A SENIOR MANAGER at Red Hat has warned the community of the importance of ensuring that OpenStack users have sufficient, qualified support for their infrastructure.
Alessandro Perilli, general manager for cloud management strategy at Red Hat, made the point in a blog post this week entitled Beware scary OpenStack support.
"Enterprise-grade support for any open source project, and especially for one as complex as OpenStack, can be articulated through many dimensions. However, they are almost never part of the conversation until too late," he wrote.
Perilli goes on to list six key dimensions that system administrators should be looking for: expertise in the underlying operating system; security response; certification and compliance; code indemnification; vertical consulting; and extended cloud management.
He warned that enterprises are in great danger if they don't stick to well-established Linux distros with experienced knowledge bases.
|When your OpenStack vendor is using a Linux distribution that has been in the market for a very short period (i.e. one year), has no history of contribution to the Linux distribution of choice, and doesn’t even mention its Linux distribution of choice in its marketing materials, this spells scary enterprise support," he said.
It seems like obvious advice, but Perilli pointed to several major organisations that have fallen foul of this, and the results can be devastating because of the numbers involved in rolling out such an infrastructure.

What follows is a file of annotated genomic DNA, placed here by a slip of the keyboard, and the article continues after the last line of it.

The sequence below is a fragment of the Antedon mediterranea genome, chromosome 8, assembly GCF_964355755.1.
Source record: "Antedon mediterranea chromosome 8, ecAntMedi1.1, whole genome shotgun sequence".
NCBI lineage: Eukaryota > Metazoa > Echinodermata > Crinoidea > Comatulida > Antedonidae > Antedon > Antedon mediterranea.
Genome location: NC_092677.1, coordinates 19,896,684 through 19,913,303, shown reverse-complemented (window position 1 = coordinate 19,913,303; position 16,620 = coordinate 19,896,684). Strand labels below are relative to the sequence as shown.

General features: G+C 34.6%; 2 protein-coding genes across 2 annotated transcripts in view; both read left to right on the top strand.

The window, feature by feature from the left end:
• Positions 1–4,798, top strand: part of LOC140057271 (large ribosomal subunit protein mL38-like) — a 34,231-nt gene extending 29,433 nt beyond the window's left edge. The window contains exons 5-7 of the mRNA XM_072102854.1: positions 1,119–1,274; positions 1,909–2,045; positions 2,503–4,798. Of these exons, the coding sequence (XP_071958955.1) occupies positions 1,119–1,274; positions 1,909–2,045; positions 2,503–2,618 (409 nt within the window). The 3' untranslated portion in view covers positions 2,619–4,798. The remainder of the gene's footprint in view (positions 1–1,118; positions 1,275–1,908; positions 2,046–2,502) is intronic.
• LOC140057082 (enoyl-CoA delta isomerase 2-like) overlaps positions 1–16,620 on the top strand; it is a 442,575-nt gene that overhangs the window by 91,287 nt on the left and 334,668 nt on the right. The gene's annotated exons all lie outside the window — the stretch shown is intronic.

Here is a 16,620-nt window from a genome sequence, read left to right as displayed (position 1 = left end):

Other potential pitfalls in the list include vendors that "cannot back port and port a security fix to older and newer versions of OpenStack before it’s fixed in the trunk code", "have no experience in the legal implications with open source licensing”, "only support their own hardware", "have a consulting division that consists of four engineers across five continents", "have a cloud management platform that cannot support side by side server virtualization, IaaS, and PaaS across private and public environments" and many more.
OpenStack is as vulnerable to problems as any other, but being open source means that anyone can offer contributions and anyone can offer themselves as a vendor, a consultant and a self-proclaimed expert.
A recent study found that a Red Hat proprietary solution was among the offerings that was still able to undercut an OpenStack rollout. Meanwhile, its Fedora open source operating system has just reached version 22.
Perilli concluded by saying: "Any OpenStack provider claiming to offer enterprise-grade support must excel in every one of those aforementioned dimensions, not just one of them."
In other words, it's not enough to claim to be an OpenStack expert. You have to talk the talk as well as walk the walk. µ
'Some of us like the misery'
That'll surely affect its credit score